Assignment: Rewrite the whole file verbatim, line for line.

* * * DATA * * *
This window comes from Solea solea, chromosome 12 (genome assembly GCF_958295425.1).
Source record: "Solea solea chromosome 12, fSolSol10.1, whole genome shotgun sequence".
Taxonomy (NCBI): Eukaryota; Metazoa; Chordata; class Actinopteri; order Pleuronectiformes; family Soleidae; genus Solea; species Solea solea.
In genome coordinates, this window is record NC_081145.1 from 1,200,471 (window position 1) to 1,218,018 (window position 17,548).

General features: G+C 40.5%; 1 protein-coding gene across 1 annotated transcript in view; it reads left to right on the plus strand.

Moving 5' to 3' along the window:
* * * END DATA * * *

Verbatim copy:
This window comes from Solea solea, chromosome 12 (genome assembly GCF_958295425.1).
Source record: "Solea solea chromosome 12, fSolSol10.1, whole genome shotgun sequence".
Taxonomy (NCBI): Eukaryota; Metazoa; Chordata; class Actinopteri; order Pleuronectiformes; family Soleidae; genus Solea; species Solea solea.
In genome coordinates, this window is record NC_081145.1 from 1,200,471 (window position 1) to 1,218,018 (window position 17,548).

General features: G+C 40.5%; 1 protein-coding gene across 1 annotated transcript in view; it reads left to right on the plus strand.

Moving 5' to 3' along the window: